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Does anyone have an opinion on the quality of the analysis of the Senate races at The New York Times?

http://www.nytimes.com/ref/washington/2006ELECTIONGUIDE.html?currentDataSet=senANALYSIS

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Aaron:

Andrew, I'd call those NYT ratings a bit biased towards the GOP. No way is Tennessee Lean GOP at this point. That should be a tossup. No way is Ohio a tossup. That should be a Lean Democrat. And I think Virginia is closer to a tossup than a Lean GOP right now. And Rhode Island should also be a Lean Democrat, instead of a tossup.

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Aaron--

Thanks for your input. I personally thought that Michigan and Washington looked recently to be safe Democratic not leaning.

Be that as it may. Your conclusions of "a bit biased towards the GOP" seem to fly in the face of Political Arithemtick's work on the anti-GOP house effect at CBS/NYT in Presidential approval ratings (see http://politicalarithmetik.blogspot.com/2006/04/house-effects-and-presidential.html).

Does The New York Times use the same polling operation with CBS News for Senate races as it uses for national polls? Or does that house effect not translate to state-level surveys?

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Mark Blumenthal:

Andrew,

As far as I know, the CBS/NYT polling operation has not yet released any statewide pre-election surveys for the 2006 elections. I would assume the NYT ratings are subjective assessments (based partly on polls, partly on their own "read"), analogous to those done by the Cook, Rothenberg, Sabato, Hotline, etc.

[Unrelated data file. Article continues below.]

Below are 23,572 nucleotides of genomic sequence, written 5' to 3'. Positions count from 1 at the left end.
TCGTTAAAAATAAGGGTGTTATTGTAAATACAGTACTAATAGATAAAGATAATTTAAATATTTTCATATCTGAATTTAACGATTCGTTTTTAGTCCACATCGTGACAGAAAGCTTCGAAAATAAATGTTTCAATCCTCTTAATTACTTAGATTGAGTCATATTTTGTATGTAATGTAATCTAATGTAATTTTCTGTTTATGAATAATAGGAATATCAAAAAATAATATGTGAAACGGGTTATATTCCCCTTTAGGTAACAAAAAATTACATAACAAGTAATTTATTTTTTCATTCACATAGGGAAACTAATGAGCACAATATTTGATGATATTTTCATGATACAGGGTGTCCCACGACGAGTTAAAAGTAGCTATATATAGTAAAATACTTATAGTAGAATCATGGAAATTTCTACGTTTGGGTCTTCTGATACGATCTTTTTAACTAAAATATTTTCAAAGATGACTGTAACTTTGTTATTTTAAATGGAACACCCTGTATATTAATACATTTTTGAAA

Our ratings for Slate are based entirely on available polling data

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Mark,

Thanks for the apples-to-apples comparision. Now, can you do the apples-to-apples-to-oranges comparison so that we can figure out how much of the increase Charles observes in recent polls is related to changing sample universes (if any)? I'm squint-eyed trying to it figure out by looking at Charles' graph.

What really blew my mind is that Zogby has been running a likely voter model since at least mid-August. Say what?! I'll bet some respondents were thinking about a primary election when asked of their vote intention.

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Mark Blumenthal:

Mike,

I'll leave the slicing and dicing of Charles' graph to Charles, if that's ok.

As for Zogby, they use some sort of "likely voter" model on almost every survey all year round, in election years and off years. Note the answer in the Zogby FAQ to the question, "what makes Zogby so different (and accurate? JZ: We poll only likely voters who are different from just all adults."

What that model involves (beyond party weighting) is anyone's guess. You'll find no description of it Zogby's new, poll-specific methdology page.